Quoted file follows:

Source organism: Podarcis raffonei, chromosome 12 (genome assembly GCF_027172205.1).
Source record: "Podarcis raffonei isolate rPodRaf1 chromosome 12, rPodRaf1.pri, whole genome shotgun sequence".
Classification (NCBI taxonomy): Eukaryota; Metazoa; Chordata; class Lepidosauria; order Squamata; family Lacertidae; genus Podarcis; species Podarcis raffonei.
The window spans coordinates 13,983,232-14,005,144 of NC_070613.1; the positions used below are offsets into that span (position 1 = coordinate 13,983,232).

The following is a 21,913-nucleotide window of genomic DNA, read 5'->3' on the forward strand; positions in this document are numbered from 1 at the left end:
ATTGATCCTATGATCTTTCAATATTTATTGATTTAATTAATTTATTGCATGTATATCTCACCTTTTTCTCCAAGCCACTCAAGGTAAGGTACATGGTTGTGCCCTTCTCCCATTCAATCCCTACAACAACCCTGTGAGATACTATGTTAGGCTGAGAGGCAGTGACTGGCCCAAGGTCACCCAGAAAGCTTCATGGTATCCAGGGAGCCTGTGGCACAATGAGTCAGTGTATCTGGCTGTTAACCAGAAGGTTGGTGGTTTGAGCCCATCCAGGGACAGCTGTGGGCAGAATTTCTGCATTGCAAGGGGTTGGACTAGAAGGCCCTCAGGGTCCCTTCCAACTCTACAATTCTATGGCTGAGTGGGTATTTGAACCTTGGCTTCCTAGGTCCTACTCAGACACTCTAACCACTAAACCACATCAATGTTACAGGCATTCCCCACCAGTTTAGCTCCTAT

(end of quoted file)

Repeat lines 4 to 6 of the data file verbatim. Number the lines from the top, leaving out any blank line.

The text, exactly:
The window spans coordinates 13,983,232-14,005,144 of NC_070613.1; the positions used below are offsets into that span (position 1 = coordinate 13,983,232).

The following is a 21,913-nucleotide window of genomic DNA, read 5'->3' on the forward strand; positions in this document are numbered from 1 at the left end:
ATTGATCCTATGATCTTTCAATATTTATTGATTTAATTAATTTATTGCATGTATATCTCACCTTTTTCTCCAAGCCACTCAAGGTAAGGTACATGGTTGTGCCCTTCTCCCATTCAATCCCTACAACAACCCTGTGAGATACTATGTTAGGCTGAGAGGCAGTGACTGGCCCAAGGTCACCCAGAAAGCTTCATGGTATCCAGGGAGCCTGTGGCACAATGAGTCAGTGTATCTGGCTGTTAACCAGAAGGTTGGTGGTTTGAGCCCATCCAGGGACAGCTGTGGGCAGAATTTCTGCATTGCAAGGGGTTGGACTAGAAGGCCCTCAGGGTCCCTTCCAACTCTACAATTCTATGGCTGAGTGGGTATTTGAACCTTGGCTTCCTAGGTCCTACTCAGACACTCTAACCACTAAACCACATCAATGTTACAGGCATTCCCCACCAGTTTAGCTCCTAT